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Hepatic Encephalopathy

What is hepatic encephalopathy?

Hepatic encephalopathy (HE) is a brain condition that is caused by liver disease. Early treatment is needed to reverse the damaging effects of this condition and restore proper brain function.

What causes HE?

Liver diseases such as cirrhosis prevent the liver from removing ammonia and other harmful substances from the blood. These harmful substances then travel to the brain and other parts of the body and cause health problems. Any of the following may increase your risk for HE:

  • Diarrhea, constipation, and vomiting

  • Gastrointestinal bleeding

  • A high-protein diet

  • Infections caused by bacteria or a virus

  • Medicines such as sedatives and opioids

What are the signs and symptoms of HE?

At first, you may have only mild symptoms. Over time, you may develop more severe symptoms:

  • Mood changes, a short attention span, and drowsiness

  • Confusion and forgetfulness

  • Changes in sleeping habits and difficulty with speaking or writing

  • A musty, sweet odor to your breath

  • Flapping motion of your hands when your arms are outstretched

  • Sleepiness and decreased awareness

  • Coma

How is HE diagnosed?

  • Blood and urine tests may be done to look for infection or to test liver function. Caregivers may also use the tests to get information about your overall health.

  • An EEG is also called an electroencephalogram. Small pads or metal discs are put on your head. Each has a wire that is hooked to a machine. This machine prints a paper tracing of brain wave activity from different parts of your brain. Caregivers look at the tracing to see how your brain is working.

  • A neurologic exam can show caregivers how well your brain works after an injury or illness. Caregivers will check how your pupils react to light. They may check your memory and how easily you wake up. Your hand grasp and balance may also be tested.

How is HE treated?

  • For mild hepatic encephalopathy, you may only need a low-protein diet. A high-protein diet increases the amount of ammonia in your blood and may worsen the disease. You may also need to limit sodium (salt).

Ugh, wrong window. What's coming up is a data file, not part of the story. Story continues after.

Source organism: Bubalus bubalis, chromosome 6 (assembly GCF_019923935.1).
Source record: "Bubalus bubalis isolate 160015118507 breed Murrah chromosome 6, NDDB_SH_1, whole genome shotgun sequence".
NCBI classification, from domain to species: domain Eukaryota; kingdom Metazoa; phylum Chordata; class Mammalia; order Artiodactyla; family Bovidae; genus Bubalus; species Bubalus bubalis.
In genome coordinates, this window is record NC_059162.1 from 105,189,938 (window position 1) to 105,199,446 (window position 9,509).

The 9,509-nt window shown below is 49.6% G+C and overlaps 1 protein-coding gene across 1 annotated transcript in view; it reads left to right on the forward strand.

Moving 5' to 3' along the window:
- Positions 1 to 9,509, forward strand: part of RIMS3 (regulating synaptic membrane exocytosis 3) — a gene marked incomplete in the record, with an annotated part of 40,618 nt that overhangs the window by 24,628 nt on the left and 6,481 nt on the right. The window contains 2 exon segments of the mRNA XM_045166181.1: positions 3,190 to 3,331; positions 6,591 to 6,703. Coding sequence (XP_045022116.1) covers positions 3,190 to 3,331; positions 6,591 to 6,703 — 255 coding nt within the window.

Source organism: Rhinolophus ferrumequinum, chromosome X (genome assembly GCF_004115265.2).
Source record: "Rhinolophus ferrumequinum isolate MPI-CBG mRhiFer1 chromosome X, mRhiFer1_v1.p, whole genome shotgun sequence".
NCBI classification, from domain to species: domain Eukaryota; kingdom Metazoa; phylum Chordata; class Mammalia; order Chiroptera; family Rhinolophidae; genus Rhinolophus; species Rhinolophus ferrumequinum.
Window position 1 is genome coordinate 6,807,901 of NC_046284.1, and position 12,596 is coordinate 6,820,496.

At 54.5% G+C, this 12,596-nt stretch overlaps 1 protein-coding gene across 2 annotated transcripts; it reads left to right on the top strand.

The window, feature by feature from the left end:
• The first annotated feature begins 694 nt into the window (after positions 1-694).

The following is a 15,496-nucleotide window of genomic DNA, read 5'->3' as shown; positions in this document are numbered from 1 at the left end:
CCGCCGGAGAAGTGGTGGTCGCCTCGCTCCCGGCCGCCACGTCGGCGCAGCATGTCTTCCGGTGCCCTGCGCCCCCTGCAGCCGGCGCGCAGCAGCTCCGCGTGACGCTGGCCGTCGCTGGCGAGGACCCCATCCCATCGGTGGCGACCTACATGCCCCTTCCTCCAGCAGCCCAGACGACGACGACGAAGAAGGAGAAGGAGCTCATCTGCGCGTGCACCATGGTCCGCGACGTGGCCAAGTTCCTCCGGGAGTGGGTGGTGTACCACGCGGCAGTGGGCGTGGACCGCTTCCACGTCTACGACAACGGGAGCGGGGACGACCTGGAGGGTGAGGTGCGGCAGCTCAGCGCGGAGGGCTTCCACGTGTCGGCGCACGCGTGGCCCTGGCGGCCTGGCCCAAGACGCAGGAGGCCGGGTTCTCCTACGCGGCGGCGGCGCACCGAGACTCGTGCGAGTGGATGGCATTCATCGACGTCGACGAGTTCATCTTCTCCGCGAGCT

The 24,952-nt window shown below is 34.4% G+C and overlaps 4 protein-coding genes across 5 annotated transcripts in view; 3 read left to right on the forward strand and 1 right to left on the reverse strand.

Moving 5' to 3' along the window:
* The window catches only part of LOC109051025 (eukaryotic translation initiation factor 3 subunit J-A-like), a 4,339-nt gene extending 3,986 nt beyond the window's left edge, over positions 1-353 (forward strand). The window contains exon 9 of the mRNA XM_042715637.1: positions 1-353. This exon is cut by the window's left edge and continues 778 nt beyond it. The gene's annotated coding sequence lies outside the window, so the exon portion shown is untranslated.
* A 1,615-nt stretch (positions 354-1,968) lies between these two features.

• You may also be given medicine to increase bowel movements. Medicines may help reduce the amount of ammonia and other toxins that your body absorbs.

  • You may need to be in the hospital if you have severe HE. A machine called a ventilator may be used to help you breathe better. Artificial liver support to clean the blood may also be used. Surgery to correct blood flow to the liver or a liver transplant may be needed.

When should I contact my caregiver?

  • You have a fever.

  • You are sleeping more than usual.

  • You have questions or concerns about your condition or care.

When should I seek immediate care or call 911?

  • You had a seizure.

  • You feel confused, dizzy, or lightheaded.

  • Your heart is beating faster than is normal for you.

  • You have sudden shortness of breath.

Care Agreement

You have the right to help plan your care. Learn about your health condition and how it may be treated. Discuss treatment options with your caregivers to decide what care you want to receive. You always have the right to refuse treatment. The above information is an educational aid only. It is not intended as medical advice for individual conditions or treatments. Talk to your doctor, nurse or pharmacist before following any medical regimen to see if it is safe and effective for you.

© 2014 Truven Health Analytics Inc. Information is for End User's use only and may not be sold, redistributed or otherwise used for commercial purposes. All illustrations and images included in CareNotes® are the copyrighted property of A.D.A.M., Inc. or Truven Health Analytics.

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